Mining External Resources for Biomedical IE

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Transcript Mining External Resources for Biomedical IE

Mining External Resources
for Biomedical IE
Why, How, What
Malvina Nissim
[email protected]
• goal: Named Entity Recognition
• method: supervised learning
• feature extraction
• (text) internal features: word shape, n-grams, ...
protein-indicative features:
- of shape a0a0a0a…
- followed by /bind/
- shorter than 5 characters
• generalisations on training data might be incomplete
• acquired evidence might be absent in test instance
Getting Additional Evidence
internal features might be insufficient, but
good evidence might be somewhere else...
• small and accurate lists of proteins (gazetteers)
• use as rules
• use as features
• other texts might contain indicative n-grams
• how to use other texts
• which texts to use
Note: some systems (MaxEnt for instance) can easily and
successfully integrate a huge number of features
“X gene/protein/DNA”
“X sequence/motif”
A. Create patterns (aim, method, input)
B. Search corpus for patterns and obtain counts
C. Use counts as appropriate
Create Patterns (I)
1. AIM (granularity)
distinguish entities from non-entities
“X gene OR DNA OR protein”
+ bypass ambiguities and data sparseness
– less information
distinguish between entities
“X gene”
“X binds”
+ more information
– ambiguities, data sparseness
1. AIM
Create Patterns (II)
1. AIM
by hand (experts)
+ high precision, exact target
– time consuming, experts needed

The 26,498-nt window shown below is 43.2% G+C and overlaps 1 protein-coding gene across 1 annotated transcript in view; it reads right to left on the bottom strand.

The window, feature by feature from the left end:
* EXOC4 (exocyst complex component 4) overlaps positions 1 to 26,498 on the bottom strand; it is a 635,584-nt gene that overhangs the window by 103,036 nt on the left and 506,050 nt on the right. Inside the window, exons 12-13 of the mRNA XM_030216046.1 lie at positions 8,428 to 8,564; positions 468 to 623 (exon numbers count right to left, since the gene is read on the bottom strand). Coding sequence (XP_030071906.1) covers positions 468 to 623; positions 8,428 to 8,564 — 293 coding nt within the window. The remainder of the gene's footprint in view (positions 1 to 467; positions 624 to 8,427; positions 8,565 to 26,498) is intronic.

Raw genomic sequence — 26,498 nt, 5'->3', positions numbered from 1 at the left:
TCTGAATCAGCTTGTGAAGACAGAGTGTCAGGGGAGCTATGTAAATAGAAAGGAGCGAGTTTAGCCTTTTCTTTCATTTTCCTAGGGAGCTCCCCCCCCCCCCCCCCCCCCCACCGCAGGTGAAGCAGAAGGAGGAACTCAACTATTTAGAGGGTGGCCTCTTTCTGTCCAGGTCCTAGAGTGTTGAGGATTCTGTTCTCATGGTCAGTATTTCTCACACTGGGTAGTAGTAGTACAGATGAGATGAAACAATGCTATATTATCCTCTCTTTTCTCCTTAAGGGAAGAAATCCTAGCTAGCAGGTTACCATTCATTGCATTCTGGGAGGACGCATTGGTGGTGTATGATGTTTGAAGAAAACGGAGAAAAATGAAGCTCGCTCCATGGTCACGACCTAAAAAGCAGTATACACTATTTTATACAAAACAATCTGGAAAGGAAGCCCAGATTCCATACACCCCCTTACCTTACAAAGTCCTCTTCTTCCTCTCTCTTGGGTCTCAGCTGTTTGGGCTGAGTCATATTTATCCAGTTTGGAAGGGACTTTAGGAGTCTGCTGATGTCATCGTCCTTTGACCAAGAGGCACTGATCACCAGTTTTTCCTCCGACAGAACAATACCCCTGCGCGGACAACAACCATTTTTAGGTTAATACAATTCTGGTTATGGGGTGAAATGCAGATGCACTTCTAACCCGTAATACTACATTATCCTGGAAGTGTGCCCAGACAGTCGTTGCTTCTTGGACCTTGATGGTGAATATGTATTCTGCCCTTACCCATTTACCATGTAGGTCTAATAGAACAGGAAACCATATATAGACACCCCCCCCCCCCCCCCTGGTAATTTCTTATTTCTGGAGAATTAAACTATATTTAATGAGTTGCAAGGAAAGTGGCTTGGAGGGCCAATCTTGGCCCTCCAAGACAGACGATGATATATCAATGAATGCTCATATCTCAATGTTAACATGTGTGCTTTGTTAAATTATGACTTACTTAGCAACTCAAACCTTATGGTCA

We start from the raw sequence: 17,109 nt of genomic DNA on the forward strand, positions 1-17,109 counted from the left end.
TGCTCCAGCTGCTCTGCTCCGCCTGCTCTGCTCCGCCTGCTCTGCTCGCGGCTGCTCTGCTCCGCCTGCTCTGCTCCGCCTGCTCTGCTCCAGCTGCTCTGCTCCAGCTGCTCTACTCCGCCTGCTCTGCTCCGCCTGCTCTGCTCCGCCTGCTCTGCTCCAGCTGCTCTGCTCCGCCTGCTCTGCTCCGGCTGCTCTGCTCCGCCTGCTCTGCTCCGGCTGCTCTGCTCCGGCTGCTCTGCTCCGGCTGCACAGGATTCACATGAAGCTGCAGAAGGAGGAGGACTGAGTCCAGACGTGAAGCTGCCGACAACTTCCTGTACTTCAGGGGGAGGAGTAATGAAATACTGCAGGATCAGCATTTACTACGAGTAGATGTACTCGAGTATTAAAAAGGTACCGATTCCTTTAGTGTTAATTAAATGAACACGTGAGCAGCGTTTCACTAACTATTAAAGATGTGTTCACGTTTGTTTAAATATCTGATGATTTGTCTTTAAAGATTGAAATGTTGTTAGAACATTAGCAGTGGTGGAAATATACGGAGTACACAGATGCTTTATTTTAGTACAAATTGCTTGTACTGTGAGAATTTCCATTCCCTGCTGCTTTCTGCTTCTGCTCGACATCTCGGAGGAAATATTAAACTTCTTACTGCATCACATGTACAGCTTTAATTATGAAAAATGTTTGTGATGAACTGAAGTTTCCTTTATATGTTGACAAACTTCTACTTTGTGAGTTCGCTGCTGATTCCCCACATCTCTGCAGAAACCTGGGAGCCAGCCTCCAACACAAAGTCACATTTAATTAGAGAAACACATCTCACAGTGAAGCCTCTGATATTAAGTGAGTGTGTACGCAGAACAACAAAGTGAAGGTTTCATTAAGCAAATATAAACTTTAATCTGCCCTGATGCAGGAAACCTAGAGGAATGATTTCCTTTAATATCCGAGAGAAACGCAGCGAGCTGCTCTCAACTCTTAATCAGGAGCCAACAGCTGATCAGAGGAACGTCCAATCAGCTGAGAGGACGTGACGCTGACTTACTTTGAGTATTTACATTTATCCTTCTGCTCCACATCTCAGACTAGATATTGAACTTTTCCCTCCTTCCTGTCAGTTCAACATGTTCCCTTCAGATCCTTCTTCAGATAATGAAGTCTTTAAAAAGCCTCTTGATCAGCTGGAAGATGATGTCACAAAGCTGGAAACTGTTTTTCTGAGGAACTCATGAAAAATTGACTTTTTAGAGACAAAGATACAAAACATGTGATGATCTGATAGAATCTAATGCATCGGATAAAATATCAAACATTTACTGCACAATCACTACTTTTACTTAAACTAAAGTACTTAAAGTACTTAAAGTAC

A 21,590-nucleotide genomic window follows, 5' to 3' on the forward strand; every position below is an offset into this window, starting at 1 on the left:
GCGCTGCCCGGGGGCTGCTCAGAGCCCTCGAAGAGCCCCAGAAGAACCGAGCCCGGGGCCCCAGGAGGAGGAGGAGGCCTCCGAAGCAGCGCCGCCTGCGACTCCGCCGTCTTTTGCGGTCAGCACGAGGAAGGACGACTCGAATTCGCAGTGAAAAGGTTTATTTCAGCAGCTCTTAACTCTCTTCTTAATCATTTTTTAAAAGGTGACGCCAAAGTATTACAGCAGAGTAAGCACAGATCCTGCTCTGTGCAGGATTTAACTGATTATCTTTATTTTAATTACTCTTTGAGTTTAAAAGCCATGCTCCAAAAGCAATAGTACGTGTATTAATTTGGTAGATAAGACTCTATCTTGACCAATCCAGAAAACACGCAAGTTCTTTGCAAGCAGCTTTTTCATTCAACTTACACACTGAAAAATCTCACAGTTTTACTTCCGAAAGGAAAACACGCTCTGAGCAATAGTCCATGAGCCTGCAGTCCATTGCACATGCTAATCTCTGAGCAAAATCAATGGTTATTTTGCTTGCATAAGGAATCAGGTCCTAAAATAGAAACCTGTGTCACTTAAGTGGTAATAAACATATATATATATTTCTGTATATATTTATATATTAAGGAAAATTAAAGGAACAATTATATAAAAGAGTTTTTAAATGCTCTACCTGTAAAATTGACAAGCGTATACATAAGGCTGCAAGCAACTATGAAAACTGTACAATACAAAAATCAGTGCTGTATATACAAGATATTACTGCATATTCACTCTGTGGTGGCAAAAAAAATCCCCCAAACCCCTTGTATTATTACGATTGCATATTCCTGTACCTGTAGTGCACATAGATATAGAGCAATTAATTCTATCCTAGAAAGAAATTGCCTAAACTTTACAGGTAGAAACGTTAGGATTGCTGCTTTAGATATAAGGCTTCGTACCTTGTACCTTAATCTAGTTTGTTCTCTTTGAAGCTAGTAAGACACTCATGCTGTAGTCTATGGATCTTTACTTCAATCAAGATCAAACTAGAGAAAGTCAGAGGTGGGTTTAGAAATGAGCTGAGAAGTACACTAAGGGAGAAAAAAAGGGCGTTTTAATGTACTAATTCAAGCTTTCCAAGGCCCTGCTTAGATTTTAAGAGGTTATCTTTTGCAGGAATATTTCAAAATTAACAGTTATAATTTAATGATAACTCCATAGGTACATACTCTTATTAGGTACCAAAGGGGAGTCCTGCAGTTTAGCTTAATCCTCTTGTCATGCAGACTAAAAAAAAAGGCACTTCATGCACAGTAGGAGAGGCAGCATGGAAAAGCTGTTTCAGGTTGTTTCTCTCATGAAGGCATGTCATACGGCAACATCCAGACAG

automatically (collocations, clustering)
+ no human intervention
– lower precision, not necessarily interesting
Create Patterns (III)
1. AIM
(“X gene”)
low frequency words (as estimated from a non-specific corpus)
words not found in standard dictionary
NP chunks
first output of classifier
increase precision but lower recall
all features
– web
What? Google vs PubMed
• PubMed: searchable collection of over 12M biomedical
abstracts, more sophisticated search options
• Everything: Google searches over 8 billion pages, raw search, API
“p53 gene”
5,843 documents
~165,000 pages
Google + PubMed
“anything you want” site:<specific_site>
“p53 gene”
Rob Futrelle has this function available on this webpage:
• comment: sometimes PubMed reports
“Quoted phrase not found” even when
Google finds the phrase.
PubMed provides phrase search only on pre-indexed phrases
PubMed > Google
• query expansion
PubMed uses the MeSH headings to match synonyms
(it will expand “Pol II” to search for “DNA Polymerase II”)
Google will only try correct misspelling
• field specific search
PubMed allows field-specific searches (eg year)
Google cannot refine its search in this respect
• timeliness
PubMed is updated daily
Google is slow in updating
PubMed > Google
• ranking
Google does a ‘vote’-based ranking: not necessarily good
PubMed does not do any ranking (possibly bad too...)
• truncation and flexibility
PubMed accepts truncated entries and will look for all possible
Variations. It will try break phrases if no matches are found.
Google has a rigid search
• manual indexing
PubMed’s MeSH contain keywords not necessarily contained
in the abstract
Google cannot find something that is not mentioned
in the abstract
What to
to Use?
(or How
How to
to Use
Use the
the Evidence)
• as a rule
+ sure identification of entities
– too powerful -> high risk of false positives
might be better to use PubMed: less info but precise
• as a feature
+ less false positives
+ some systems (MaxEnt) can integrate huge number of features
– might still not get used or provide enough evidence
might be OK to use Google: more info but not necessarily precise
Nature Genetics, Vol. 36(7), July 2004
(Information Hyperlinked Over Proteins)
A gene network for navigating the literature
• uses genes and proteins as hyperlinks between sentences
and abstracts
• each step through the network produces information about
one single gene and its interactions
• information retrieved by connecting similar concepts
• precision of gene name and synonym identification: 87-99%
• readers can still check correctness of sentences when they are
presented to them
• shortest path between any 2 genes is on average 4 steps only